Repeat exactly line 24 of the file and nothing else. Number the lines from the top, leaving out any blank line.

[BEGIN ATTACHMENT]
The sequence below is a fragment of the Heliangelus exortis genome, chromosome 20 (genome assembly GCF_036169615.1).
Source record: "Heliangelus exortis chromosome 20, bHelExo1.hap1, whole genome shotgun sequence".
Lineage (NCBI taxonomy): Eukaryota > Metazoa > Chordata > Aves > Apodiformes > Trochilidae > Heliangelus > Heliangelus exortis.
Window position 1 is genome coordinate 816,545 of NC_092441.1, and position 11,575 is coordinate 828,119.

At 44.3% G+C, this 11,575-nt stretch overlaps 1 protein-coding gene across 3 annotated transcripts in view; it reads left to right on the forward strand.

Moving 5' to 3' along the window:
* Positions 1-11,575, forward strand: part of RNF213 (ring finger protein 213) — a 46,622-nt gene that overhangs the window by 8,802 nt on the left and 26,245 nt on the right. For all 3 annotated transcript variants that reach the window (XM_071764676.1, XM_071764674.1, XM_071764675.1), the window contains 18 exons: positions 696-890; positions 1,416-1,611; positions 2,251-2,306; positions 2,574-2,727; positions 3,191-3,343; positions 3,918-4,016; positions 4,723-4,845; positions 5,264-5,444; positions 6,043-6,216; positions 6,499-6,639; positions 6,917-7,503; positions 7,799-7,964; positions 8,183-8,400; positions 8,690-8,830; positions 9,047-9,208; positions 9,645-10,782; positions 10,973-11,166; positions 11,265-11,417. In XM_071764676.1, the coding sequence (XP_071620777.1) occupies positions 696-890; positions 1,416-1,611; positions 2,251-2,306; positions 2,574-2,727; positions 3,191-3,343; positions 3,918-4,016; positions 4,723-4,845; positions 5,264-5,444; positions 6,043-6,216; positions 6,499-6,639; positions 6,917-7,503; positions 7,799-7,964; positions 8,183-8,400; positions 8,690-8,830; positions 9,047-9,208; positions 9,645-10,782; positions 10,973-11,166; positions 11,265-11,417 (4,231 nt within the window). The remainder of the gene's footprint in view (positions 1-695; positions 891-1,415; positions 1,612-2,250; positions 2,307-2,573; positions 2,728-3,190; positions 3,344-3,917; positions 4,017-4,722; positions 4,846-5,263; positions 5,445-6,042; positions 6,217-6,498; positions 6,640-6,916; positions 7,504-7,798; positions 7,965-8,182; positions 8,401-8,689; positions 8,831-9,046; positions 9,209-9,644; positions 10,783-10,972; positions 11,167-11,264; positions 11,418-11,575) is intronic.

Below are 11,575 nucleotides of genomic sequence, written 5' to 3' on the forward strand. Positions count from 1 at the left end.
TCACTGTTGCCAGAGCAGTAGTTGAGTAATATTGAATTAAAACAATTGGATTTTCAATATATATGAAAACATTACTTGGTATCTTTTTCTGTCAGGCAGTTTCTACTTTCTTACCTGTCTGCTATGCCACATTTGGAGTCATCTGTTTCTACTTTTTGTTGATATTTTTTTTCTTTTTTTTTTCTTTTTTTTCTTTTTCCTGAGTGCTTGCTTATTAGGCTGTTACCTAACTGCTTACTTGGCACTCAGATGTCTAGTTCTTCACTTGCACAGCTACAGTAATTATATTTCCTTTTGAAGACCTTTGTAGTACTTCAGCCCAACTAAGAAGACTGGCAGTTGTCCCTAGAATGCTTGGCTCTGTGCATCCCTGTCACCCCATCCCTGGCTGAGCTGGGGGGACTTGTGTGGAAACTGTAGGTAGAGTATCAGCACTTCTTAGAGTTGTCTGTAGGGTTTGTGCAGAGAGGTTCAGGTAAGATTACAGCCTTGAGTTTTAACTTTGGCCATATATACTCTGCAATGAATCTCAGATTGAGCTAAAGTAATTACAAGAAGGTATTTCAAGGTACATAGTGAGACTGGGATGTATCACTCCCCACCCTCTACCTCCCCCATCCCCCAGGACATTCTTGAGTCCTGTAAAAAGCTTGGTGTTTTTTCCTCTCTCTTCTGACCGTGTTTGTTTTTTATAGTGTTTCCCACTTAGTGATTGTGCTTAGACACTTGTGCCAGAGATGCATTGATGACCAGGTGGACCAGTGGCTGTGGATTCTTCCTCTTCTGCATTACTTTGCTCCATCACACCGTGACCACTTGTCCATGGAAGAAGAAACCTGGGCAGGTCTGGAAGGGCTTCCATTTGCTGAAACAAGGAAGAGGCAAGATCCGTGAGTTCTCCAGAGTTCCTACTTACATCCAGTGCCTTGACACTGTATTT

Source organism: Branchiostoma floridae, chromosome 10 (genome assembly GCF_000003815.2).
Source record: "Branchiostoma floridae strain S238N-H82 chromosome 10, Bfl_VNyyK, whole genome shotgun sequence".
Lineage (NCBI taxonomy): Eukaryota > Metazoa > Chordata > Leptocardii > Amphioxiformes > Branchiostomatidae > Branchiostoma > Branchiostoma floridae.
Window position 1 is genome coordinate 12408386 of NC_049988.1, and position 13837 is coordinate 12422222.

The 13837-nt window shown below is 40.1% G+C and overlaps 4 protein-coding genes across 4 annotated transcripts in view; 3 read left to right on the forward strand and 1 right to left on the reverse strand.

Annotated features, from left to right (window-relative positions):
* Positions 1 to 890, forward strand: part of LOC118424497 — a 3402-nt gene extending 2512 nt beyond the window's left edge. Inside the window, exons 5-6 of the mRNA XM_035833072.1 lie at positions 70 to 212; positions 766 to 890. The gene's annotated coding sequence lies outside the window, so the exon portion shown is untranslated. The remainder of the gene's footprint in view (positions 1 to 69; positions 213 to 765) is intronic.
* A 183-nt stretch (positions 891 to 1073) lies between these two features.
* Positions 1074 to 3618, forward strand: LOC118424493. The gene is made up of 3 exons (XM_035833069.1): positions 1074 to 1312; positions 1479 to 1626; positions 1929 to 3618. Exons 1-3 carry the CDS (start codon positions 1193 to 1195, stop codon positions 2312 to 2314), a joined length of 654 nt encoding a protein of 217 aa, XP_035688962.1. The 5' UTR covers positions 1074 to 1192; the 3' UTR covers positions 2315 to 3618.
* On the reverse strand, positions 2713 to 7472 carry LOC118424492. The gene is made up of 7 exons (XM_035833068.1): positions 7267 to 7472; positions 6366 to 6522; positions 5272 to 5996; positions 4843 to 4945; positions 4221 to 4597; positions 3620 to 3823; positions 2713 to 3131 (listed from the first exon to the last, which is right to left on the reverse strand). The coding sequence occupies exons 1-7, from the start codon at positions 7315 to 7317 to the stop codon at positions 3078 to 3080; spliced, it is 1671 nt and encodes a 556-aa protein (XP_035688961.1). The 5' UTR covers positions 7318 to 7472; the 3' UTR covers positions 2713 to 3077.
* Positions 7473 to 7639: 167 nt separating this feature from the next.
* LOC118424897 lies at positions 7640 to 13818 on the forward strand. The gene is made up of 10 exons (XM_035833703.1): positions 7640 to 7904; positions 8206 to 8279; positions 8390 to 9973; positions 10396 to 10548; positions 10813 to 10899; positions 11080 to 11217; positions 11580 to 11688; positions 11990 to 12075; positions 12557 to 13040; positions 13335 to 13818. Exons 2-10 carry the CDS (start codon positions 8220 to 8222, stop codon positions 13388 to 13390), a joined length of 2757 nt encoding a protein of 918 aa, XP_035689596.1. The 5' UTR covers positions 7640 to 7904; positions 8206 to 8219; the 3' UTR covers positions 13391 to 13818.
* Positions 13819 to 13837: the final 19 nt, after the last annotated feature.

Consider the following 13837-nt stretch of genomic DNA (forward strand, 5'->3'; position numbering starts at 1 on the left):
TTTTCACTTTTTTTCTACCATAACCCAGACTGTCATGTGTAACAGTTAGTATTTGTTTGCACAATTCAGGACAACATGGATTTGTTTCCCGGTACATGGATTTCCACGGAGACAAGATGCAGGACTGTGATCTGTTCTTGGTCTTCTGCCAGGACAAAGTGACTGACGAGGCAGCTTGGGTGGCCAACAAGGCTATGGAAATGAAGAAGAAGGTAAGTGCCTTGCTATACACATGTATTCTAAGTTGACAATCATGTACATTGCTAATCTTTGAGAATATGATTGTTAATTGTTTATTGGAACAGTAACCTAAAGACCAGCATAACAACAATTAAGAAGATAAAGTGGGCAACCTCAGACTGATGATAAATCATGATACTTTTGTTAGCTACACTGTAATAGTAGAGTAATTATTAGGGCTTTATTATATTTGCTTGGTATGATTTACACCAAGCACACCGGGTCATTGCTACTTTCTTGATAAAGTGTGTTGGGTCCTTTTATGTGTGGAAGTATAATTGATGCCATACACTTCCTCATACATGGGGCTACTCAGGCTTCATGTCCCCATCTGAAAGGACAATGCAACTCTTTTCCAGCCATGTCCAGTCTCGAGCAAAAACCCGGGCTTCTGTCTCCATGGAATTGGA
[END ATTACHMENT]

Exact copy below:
TTTTCACTTTTTTTCTACCATAACCCAGACTGTCATGTGTAACAGTTAGTATTTGTTTGCACAATTCAGGACAACATGGATTTGTTTCCCGGTACATGGATTTCCACGGAGACAAGATGCAGGACTGTGATCTGTTCTTGGTCTTCTGCCAGGACAAAGTGACTGACGAGGCAGCTTGGGTGGCCAACAAGGCTATGGAAATGAAGAAGAAGGTAAGTGCCTTGCTATACACATGTATTCTAAGTTGACAATCATGTACATTGCTAATCTTTGAGAATATGATTGTTAATTGTTTATTGGAACAGTAACCTAAAGACCAGCATAACAACAATTAAGAAGATAAAGTGGGCAACCTCAGACTGATGATAAATCATGATACTTTTGTTAGCTACACTGTAATAGTAGAGTAATTATTAGGGCTTTATTATATTTGCTTGGTATGATTTACACCAAGCACACCGGGTCATTGCTACTTTCTTGATAAAGTGTGTTGGGTCCTTTTATGTGTGGAAGTATAATTGATGCCATACACTTCCTCATACATGGGGCTACTCAGGCTTCATGTCCCCATCTGAAAGGACAATGCAACTCTTTTCCAGCCATGTCCAGTCTCGAGCAAAAACCCGGGCTTCTGTCTCCATGGAATTGGA